What truly makes anyone the best at anything in professional sports? The standard can be defined when everyone in the stadium or arena knows the individual will get the ball and he or she still delivers.
Davante Adams is that dude among the NFL's wide receivers.
"He is the ultimate competitor," Green Bay Packers head coach Matt LaFleur told reporters. "I think he's the best receiver in the National Football League."
Everyone who watches the Packers knows quarterback Aaron Rodgers plans to throw Adams his fair share of targets each and every year. Yet opponents can't stop the 28-year-old first-team All-Pro.
The San Francisco 49ers almost did Sunday with an illegal fourth-quarter blow that, somehow, didn't result in a penalty. With 7:47 remaining, Rodgers pushed the ball downfield to Adams. The receiver had both cornerback Emmanuel Moseley and safety Jaquiski Tartt trailing in coverage. Fellow safety Jimmie Ward worked his way back to the ball and dislodged it successfully, though the hit was clearly helmet-to-helmet contact initiated by Ward on a defenseless receiver.
Adams slumped to the ground and needed assistance to the sideline. He returned to the game a couple of plays later.
"How I'm able to get through it is I'm different," Adams said after the Sunday Night Football affair. "It wasn't a concussion."
The receiver's return to the lineup proved instrumental to the Packers' eventual 30-28 victory at Levi's Stadium.
"I couldn't believe it," Rodgers admitted when asked about Adams' reentry into the lineup.
San Francisco left the Packers 37 seconds after what looked like the game-winning touchdown by Kyle Juszczyk. Rodgers is a bad man, though, and capable of taking over a contest at a moment's notice. But the reigning MVP needs help. Help usually comes from his favorite target. It did again Sunday.
Rodgers attempted three passes during the waning moments of the game. All three went toward Adams. Two of them were chunk plays to place the Packers in field-goal position.
To be fair, the quarterback threw a perfect dime to Adams over the outstretched arm of a dropping linebacker—All-Pro Fred Warner—and in front of the split safety look.
Still, Adams had to concentrate on making a crucial catch while making a slight adjustment to the pass while understanding the situation. Adams got to the ground, where the Packers were able to spike the ball for yet another opportunity.
Two plays later, Rodgers found Adams again for 17 yards to put them in field-goal position.
Mason Crosby sauntered onto the field for a 51-yard attempt. Boom. Game over. Packers win.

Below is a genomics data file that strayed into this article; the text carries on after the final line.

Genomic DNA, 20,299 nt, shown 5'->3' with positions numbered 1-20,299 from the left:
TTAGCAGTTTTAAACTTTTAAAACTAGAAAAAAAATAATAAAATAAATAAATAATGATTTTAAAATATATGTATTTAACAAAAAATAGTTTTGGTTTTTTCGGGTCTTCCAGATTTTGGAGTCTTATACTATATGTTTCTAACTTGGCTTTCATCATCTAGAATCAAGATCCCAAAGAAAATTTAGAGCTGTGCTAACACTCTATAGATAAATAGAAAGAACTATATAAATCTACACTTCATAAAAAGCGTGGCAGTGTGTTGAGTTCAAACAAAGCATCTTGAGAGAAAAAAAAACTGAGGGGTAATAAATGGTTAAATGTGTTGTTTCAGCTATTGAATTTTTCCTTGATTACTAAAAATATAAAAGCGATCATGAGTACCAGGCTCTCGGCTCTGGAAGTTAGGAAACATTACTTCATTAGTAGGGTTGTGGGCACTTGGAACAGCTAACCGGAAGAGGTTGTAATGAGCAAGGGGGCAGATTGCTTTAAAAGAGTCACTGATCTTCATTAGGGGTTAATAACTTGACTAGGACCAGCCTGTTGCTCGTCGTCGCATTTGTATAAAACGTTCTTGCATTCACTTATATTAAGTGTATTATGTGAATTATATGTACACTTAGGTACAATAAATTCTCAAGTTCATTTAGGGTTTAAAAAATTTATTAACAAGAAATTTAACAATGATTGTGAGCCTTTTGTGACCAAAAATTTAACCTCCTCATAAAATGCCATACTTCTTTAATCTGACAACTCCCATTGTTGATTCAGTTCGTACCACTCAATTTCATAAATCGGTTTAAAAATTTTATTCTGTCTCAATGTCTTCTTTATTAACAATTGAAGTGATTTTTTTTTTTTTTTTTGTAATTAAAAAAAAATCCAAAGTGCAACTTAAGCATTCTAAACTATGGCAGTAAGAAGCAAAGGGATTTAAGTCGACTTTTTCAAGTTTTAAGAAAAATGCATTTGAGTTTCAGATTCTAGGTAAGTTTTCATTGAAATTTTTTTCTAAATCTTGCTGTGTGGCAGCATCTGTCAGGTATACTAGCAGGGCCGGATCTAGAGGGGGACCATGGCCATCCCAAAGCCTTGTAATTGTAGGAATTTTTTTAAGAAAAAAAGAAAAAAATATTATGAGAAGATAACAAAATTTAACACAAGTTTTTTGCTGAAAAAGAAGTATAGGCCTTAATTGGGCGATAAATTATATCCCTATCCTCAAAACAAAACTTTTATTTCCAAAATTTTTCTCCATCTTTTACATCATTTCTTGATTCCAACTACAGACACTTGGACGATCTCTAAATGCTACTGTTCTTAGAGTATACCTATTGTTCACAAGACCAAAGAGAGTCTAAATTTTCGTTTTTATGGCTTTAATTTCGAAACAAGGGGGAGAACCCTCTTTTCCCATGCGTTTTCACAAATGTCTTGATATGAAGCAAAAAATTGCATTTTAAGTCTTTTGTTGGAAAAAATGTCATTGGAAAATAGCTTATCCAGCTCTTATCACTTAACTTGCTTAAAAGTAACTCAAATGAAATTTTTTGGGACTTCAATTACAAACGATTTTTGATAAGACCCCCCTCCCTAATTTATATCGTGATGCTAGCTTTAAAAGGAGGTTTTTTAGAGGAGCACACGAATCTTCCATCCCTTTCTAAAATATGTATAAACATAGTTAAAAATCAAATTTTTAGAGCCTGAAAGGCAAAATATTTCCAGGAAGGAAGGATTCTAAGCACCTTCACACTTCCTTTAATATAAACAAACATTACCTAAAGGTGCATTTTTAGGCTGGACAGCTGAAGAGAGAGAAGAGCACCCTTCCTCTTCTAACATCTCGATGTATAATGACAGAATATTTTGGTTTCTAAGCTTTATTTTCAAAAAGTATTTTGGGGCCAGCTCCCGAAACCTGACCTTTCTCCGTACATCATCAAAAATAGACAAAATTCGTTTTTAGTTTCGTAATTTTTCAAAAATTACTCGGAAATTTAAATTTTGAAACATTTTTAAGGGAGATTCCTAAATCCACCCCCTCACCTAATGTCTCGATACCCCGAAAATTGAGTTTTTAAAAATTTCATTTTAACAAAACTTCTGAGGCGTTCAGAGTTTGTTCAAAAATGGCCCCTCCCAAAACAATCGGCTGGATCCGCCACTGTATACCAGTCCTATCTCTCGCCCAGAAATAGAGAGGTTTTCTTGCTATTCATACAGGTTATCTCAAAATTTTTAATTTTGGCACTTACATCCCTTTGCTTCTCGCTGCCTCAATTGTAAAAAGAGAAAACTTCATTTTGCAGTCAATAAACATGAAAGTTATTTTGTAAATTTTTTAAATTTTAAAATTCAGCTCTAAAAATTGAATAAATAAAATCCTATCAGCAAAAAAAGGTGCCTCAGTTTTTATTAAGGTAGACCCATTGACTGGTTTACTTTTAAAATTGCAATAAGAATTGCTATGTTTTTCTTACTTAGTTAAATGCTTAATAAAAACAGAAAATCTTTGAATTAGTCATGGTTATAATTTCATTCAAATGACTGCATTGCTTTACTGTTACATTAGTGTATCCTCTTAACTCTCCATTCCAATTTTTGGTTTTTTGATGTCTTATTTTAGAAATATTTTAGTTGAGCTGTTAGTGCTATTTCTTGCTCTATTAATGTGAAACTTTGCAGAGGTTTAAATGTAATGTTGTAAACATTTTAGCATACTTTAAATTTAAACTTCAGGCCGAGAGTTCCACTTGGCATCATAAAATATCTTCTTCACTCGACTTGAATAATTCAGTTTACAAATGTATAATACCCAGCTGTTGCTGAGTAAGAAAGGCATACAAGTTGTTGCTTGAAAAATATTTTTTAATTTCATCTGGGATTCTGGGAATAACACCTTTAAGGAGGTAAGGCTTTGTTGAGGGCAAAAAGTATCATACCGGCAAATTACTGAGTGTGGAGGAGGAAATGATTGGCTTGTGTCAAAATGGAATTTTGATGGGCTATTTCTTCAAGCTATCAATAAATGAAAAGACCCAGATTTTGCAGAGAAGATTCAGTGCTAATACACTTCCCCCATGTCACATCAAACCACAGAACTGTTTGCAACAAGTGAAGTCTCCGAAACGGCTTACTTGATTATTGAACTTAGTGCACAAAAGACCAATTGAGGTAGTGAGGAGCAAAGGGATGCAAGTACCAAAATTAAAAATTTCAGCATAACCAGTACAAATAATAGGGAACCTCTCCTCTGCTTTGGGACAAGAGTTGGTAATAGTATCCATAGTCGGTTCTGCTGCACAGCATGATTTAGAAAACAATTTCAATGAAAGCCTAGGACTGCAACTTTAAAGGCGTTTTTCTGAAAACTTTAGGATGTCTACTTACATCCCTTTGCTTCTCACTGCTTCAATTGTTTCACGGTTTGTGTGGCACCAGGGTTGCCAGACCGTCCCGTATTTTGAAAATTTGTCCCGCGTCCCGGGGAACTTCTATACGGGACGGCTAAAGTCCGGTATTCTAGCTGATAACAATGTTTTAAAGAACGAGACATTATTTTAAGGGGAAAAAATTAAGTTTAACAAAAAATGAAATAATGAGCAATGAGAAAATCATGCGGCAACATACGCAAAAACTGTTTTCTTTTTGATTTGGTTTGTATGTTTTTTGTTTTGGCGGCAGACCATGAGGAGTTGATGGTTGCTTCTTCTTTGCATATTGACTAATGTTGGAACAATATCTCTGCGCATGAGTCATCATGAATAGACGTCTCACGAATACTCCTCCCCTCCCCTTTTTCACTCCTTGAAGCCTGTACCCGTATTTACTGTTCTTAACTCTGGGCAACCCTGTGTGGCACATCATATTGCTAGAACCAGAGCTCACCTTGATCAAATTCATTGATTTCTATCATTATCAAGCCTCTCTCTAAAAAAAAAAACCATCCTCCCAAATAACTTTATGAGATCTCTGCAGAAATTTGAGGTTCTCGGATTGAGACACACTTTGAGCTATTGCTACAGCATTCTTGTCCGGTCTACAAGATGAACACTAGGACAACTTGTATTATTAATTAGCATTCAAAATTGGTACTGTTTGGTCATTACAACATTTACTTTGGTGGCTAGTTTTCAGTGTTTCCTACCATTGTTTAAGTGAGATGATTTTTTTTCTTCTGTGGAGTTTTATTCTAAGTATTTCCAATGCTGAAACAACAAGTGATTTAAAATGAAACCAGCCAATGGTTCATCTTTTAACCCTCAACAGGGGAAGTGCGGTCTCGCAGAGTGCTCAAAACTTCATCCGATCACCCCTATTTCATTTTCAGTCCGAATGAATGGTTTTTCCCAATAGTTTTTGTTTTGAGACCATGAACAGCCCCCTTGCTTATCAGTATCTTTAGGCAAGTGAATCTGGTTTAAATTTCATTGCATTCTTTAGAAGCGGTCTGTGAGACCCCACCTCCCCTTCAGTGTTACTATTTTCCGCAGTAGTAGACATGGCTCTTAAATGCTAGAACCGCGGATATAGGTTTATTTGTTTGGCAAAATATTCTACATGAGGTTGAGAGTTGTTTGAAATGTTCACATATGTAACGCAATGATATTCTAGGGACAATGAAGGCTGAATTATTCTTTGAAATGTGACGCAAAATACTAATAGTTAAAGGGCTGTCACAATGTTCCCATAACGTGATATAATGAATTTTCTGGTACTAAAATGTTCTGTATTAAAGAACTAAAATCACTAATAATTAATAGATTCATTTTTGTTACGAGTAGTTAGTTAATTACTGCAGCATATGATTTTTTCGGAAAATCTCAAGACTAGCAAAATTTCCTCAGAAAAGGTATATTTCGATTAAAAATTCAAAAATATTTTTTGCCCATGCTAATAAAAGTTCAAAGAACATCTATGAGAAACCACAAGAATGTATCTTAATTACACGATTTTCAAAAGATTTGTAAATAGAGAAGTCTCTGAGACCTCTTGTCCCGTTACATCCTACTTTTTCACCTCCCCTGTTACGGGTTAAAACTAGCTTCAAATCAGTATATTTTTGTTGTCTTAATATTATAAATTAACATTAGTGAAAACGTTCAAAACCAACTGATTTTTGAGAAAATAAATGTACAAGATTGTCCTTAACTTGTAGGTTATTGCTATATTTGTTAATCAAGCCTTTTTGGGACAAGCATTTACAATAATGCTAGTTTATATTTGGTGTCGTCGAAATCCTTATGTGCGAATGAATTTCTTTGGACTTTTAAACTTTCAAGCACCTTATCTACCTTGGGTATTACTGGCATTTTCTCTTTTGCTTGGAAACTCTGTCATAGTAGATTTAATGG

"In my mind, the game was over," Adams said of his thought process as he went off the field after his last catch. "[Crosby] kicks the leather out of the ball."
The receiver also explained Ward's hit primarily affected his breathing since the majority of contact came at his chest, per ESPN's Ed Werder. Basically, Adams took a licking and didn't stop ticking. He played a vital role in the Packers' moving to 2-1 overall and all alone in first place in the NFC North.
In total, his 12 receptions and 132 yards ranked second and first, respectively, among all Sunday performances. The most amazing aspect of Adams' performance is how well-rounded he is as a wide receiver. He excels running every route, as Underdog Fantasy's Josh Norris noted:
Adams' extensive target share is a testament to his reliability and versatility as a receiver. A trust level must be established between Rodgers and his targets. The quarterback is not going to throw the ball to a specific option with any regularity if a certain familiarity isn't achieved. In Adams' case, the four-time Pro Bowl selection has been targeted an average of 137 times over the previous five seasons. During that span, no quarterback-wide receiver duo has connected more times for more yardage or touchdowns, according to NBC's telecast.
A few other wide receivers are near-unstoppable when they get rolling.
Julio Jones can still be a dominating force when healthy, though his health has been a consistent area of concern. Michael Thomas' production took a significant step back due to injuries the past season-plus. DeAndre Hopkins is Mr. Reliable for the Arizona Cardinals, but Adams has been a better red-zone target. Stefon Diggs, DK Metcalf, Justin Jefferson and Calvin Ridley are all emerging stars, yet Adams has produced at an elite level for multiple seasons.
The Packers don't necessarily have a true No. 2 option in the passing game, either. Tight end Robert Tonyan is the closest. He played at a Pro Bowl level last season, but even so, consider the following: Rodgers targeted Adams 18 times Sunday. Everyone else on the Packers roster was targeted a combined 12 times.
Green Bay dares opponents to slow Adams when the Packers don't really have any other major threat in the passing game. They still can't. That's why Adams is the absolute best in the business at the moment.
Brent Sobleski covers the NFL for Bleacher Report. Follow him on Twitter, @brentsobleski.